The moment most likely to stick permanently with fans and teammates was one that started with a scare. Foles was drilled in the chest by Jadeveon Clowney late in the game and lay on his back in the end zone for several minutes. Chants of “Foles!” began echoing through the stadium, encouraging him to get up. Eventually he did, and the crowd went nuts. Nate Sudfeld went in to replace him, and thought it might be a long-term gig.

“I thought he was out. He was laying there forever,” Sudfeld said. “I didn’t know if he was out for forever or freaking one day. You have no idea.”

It was one play. Foles got right back into the lineup and led the Eagles down the field, setting up Jake Elliott‘s game-winning 35-yard field goal as time expired.

The Eagles have won two in a row since Foles replaced the injured Carson Wentz in the lineup, both coming against first-place teams in the Los Angeles Rams and Texans. The offense scored 30-plus points in both wins after hitting that mark just once over the first 13 games.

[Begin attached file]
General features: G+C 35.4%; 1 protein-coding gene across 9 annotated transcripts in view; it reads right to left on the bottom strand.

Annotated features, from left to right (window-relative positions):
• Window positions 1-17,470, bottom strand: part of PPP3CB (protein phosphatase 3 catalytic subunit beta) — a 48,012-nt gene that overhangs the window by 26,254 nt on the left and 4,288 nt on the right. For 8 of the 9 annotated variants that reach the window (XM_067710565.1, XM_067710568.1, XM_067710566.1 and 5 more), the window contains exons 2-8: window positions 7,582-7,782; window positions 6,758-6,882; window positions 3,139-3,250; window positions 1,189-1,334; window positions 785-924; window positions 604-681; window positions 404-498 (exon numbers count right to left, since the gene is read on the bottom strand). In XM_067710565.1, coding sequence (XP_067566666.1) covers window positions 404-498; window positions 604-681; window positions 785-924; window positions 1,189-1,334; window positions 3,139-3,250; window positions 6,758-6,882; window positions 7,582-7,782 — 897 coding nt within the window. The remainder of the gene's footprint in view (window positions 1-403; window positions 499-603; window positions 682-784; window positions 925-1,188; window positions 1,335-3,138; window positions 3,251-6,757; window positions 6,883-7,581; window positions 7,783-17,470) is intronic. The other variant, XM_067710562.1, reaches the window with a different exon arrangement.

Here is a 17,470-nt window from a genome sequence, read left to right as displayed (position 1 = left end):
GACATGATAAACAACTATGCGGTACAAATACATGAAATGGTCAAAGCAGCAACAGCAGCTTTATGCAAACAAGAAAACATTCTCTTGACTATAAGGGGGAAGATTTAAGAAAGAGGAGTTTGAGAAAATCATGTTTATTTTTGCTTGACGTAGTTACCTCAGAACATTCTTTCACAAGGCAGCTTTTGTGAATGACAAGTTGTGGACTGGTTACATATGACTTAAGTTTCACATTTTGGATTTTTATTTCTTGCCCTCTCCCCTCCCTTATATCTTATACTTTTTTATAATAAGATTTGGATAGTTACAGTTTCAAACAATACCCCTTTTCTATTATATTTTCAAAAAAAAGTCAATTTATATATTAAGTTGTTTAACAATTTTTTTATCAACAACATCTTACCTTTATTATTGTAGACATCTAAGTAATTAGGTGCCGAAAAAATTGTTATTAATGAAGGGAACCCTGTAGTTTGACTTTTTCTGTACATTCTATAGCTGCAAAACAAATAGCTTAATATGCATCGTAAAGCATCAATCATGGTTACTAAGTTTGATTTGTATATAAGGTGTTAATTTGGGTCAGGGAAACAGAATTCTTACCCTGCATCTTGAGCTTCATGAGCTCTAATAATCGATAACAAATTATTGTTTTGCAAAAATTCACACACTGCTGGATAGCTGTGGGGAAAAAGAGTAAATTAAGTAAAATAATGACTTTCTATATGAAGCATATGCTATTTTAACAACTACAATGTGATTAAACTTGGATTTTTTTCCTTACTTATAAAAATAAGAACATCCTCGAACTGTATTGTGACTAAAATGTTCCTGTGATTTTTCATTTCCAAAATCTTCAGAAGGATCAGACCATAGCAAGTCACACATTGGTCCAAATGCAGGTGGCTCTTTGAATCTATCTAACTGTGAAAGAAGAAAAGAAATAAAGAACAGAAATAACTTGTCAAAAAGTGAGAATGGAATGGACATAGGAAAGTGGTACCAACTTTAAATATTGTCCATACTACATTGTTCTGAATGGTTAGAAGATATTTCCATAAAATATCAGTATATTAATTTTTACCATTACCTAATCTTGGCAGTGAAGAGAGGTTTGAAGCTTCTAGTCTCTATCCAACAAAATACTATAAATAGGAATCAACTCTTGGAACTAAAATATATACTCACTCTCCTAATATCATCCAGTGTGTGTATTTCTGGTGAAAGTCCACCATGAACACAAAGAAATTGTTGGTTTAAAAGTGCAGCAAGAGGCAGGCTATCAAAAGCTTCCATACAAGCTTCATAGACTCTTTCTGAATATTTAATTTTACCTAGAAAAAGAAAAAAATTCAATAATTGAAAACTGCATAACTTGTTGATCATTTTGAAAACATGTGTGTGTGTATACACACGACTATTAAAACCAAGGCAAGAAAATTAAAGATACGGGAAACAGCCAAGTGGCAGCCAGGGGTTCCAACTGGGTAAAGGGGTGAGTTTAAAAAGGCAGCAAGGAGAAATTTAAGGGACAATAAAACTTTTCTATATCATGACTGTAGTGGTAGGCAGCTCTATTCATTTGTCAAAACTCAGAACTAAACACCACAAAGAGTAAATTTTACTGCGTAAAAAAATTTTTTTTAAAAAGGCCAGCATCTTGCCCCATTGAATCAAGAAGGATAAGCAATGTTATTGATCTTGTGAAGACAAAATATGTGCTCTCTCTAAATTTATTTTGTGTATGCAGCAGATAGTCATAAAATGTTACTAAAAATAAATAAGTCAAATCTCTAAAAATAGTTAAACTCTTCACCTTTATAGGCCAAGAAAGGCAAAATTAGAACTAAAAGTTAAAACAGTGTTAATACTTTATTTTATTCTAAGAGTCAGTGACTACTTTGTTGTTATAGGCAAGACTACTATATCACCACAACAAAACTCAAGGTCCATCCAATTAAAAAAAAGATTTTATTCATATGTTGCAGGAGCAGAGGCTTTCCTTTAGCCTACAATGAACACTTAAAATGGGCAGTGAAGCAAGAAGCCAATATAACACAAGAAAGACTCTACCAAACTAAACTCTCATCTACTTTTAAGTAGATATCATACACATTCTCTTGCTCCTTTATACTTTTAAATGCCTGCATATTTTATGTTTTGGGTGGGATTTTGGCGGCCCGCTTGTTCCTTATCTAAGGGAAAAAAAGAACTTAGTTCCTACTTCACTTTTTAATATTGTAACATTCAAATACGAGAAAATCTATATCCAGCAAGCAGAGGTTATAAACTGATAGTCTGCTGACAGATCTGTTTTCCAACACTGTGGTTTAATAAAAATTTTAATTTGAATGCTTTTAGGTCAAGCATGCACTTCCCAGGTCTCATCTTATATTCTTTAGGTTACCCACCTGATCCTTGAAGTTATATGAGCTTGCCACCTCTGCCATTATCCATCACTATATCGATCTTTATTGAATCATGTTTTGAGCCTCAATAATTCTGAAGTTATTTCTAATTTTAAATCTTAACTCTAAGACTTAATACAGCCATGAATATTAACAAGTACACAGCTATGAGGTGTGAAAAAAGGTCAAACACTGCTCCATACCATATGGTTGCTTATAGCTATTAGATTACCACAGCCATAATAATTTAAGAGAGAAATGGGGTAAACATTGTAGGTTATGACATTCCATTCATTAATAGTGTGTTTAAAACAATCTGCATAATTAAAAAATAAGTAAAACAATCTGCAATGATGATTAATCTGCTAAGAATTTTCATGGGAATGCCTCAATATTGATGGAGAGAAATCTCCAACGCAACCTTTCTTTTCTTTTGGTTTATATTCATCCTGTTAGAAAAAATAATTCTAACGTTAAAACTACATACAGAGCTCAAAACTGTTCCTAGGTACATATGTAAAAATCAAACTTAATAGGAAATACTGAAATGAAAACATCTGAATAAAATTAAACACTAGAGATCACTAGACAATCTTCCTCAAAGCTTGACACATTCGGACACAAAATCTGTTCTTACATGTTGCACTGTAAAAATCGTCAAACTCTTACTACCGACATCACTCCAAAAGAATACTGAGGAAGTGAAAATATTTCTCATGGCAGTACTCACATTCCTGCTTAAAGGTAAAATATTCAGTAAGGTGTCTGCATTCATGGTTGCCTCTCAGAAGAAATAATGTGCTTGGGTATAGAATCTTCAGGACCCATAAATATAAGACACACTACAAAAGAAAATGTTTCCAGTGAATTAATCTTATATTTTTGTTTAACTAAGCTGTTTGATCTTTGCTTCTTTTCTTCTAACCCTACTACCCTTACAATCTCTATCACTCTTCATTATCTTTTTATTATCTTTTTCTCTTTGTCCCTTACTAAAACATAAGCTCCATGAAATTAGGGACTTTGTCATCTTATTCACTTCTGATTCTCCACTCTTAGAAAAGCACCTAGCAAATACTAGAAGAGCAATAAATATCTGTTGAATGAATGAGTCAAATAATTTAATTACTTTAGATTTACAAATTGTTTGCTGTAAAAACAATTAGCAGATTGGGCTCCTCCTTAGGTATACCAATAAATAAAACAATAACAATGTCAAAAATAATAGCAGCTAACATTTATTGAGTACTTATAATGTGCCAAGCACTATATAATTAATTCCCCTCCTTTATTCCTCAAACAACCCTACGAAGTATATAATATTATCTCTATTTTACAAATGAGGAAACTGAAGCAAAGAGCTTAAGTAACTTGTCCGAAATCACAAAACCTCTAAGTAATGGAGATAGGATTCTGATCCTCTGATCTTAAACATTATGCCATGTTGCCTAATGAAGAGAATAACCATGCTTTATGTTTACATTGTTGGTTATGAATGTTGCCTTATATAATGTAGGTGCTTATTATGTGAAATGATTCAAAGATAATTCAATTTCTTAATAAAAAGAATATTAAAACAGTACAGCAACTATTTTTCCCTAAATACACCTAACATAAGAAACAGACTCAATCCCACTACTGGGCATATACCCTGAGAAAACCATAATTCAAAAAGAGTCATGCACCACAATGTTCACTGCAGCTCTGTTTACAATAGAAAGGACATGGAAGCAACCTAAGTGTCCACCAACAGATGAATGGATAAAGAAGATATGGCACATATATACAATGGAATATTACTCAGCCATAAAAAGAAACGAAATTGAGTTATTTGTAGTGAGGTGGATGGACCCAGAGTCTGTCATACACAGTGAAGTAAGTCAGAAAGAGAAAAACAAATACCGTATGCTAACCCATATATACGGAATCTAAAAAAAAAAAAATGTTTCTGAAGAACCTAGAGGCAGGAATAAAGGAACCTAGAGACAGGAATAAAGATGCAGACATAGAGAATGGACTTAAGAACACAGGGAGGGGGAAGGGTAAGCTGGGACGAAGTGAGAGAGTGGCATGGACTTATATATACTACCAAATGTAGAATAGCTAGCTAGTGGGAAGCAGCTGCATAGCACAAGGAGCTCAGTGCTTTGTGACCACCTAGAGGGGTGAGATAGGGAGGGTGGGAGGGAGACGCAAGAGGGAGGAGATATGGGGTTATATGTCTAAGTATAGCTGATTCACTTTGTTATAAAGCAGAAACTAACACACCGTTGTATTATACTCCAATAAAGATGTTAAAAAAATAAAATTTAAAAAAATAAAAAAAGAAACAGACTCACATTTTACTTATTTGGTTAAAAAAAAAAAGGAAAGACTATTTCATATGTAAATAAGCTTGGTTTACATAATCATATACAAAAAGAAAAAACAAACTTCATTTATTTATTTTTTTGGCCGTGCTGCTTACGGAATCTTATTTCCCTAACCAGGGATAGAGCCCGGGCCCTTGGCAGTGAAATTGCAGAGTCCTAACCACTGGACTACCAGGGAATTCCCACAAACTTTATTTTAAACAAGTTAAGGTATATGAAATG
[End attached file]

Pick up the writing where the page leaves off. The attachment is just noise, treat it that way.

“We get confused sometimes because he’s a backup quarterback; he just happens to be Carson Wentz’s backup,” said safety Malcolm Jenkins. “He’s a player. He’s a Super Bowl MVP for a reason. Obviously, he’s pumped life back into this team, the offense, playing phenomenal right when we need it. But that’s Nick. He’s no different. It’s not like he rose to the occasion. This is what he’s made for.”

The debate in Philly regarding the city’s two gifted QBs, Wentz and Foles, will pick up this week. Are the Eagles, who named Foles the starter for Sunday’s game against Washington, definitely going to let the Super Bowl MVP walk, even if his hot hand continues into the postseason?

For all of the oxygen that will be spent on this topic, the reality is that this is, and should be, Wentz’s team for the long haul. Foles will most likely will be in a different city next year with a chance to cement himself as a franchise QB.